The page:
Everything About Fiction You Never Wanted to Know.

  • Main
  • Wikipedia
  • All Subpages
  • Create New
    /wiki/Super NES CD-ROMwork
    A prototype.

    (Thanks to NecroVMX's video series Urban Legends Of Video Gaming for clearing this up.)

    Back in 1988, Nintendo inked a deal with Sony to produce a disc-based console tentatively titled the "Play Station" (two words). Sony and Philips jointly created the CD-ROM format, which boasted greater capabilities and (at the time) better anti-piracy measures than floppies. (Sony also designed the SPC700 sound chip which is found in the SNES.)

    A Play Station console was shown at trade shows in 1991, and while it was originally envisioned as a way to play CDs on the SNES, a deal was struck in 1992 to have Sony's console sport a slot for SNES cartridges (with Nintendo keeping full ownership and most of the profits from said carts).

    Everything quickly fell apart when the then-president of Nintendo realized the contract's wording let Sony have full ownership and profits over the console's games. The company terminated the contract and forged a partnership with Philips -- while Sony rebuilt the project from scratch, dropping the cartridge slot and creating the CD-ROM-only PlayStation (now one word).

    Nintendo later terminated its contract with Philips, and the latter company created the CDi -- which featured three games based on The Legend of Zelda franchise and one based on the Super Mario Bros. franchise (another two were planned, one based on Super Mario World and another called Mario Takes America, but didn't get very far). These games all sucked, and are best left unmentioned in discussions about their parent franchises.

    During this situation, Squaresoft -- known these days as Square Enix -- was becoming increasingly frustrated with Nintendo's draconian censorship policies, publishing restrictions, and refusal to move away from cartridge media (which, at the time, had far less storage space than CD-ROMs). Squaresoft -- then Nintendo's most popular third-party development studio -- eventually signed a contract with Sony, which eventually published the PlayStation's Killer App: Final Fantasy VII.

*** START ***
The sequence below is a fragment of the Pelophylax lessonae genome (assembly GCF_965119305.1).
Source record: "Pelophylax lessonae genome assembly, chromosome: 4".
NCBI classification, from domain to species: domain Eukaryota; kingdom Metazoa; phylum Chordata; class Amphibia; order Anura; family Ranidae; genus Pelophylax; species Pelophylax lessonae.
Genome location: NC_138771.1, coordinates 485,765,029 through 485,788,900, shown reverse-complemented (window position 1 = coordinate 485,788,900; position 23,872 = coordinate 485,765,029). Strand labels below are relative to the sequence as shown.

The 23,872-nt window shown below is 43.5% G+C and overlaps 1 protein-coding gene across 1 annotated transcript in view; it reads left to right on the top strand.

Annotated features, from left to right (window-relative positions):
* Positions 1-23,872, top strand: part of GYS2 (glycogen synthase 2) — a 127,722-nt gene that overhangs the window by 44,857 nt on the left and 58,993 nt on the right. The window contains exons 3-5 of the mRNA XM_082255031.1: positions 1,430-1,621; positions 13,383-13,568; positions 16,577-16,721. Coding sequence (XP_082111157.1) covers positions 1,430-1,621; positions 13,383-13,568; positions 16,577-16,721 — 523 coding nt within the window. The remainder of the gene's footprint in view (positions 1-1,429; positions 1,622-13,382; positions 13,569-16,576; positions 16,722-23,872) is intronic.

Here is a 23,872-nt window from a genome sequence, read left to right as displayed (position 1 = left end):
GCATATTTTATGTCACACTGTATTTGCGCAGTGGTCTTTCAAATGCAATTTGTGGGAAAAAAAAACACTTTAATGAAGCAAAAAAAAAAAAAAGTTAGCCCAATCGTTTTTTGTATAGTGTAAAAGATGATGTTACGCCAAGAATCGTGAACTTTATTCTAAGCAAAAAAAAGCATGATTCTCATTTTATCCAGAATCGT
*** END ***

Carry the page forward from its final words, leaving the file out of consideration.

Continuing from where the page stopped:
In other words, Nintendo indirectly created one of its greatest rivals.

    Nintendo's next system, the Nintendo 64, was the only cartridge-based system of its era. Nintendo's decision to stick with cartridges when other systems had moved on to a CD-based format was boneheaded, but this isn't the place to discuss that. Nintendo's systems after the N64 use discs -- but the Game Cube's discs were half-size (80mm) and weren't quite mini-DVD, while the Wii discs aren't quite DVD either, and the Wii U is said to use a proprietary format which isn't Blu-Ray.

    As an aside: the company who was really scared of all this was Atari, whose Jaguar console wasn't doing too well against the SNES and Sega Genesis (despite apparently being the technologically superior system). Then-CEO Sam Tramiel began idiotically boasting about how the Jaguar was better than both the PlayStation the Sega Saturn, both of which hadn't been released at the time. Tramiel also threatened to take Sony to court if it sold the PlayStation for less than $500; Sony did -- $300 -- and Tramiel didn't. Atari's foray into the CD format (a CD add-on for the Jaguar) didn't help matters, as it featured no good games and was really badly designed.

    As another aside: An enterprising emulator developer, byuu, took it upon themselves to create a "What If" situation as to what this CD-ROM addon could have been capable of. To that end, the MSU-1 [dead link] enhancement chip was created with media streaming capabilities and a storage capacity of 4GBytes, well above any official game ever released. There is currently one game that uses it: Super Road Blaster, a homebrew SNES port of the Sega CD game Road Blaster (size 512MBytes). If nothing else, it's worth watching a true CD-quality game running on an actual SNES (albeit with a modern flashcart with a built-in MSU-1).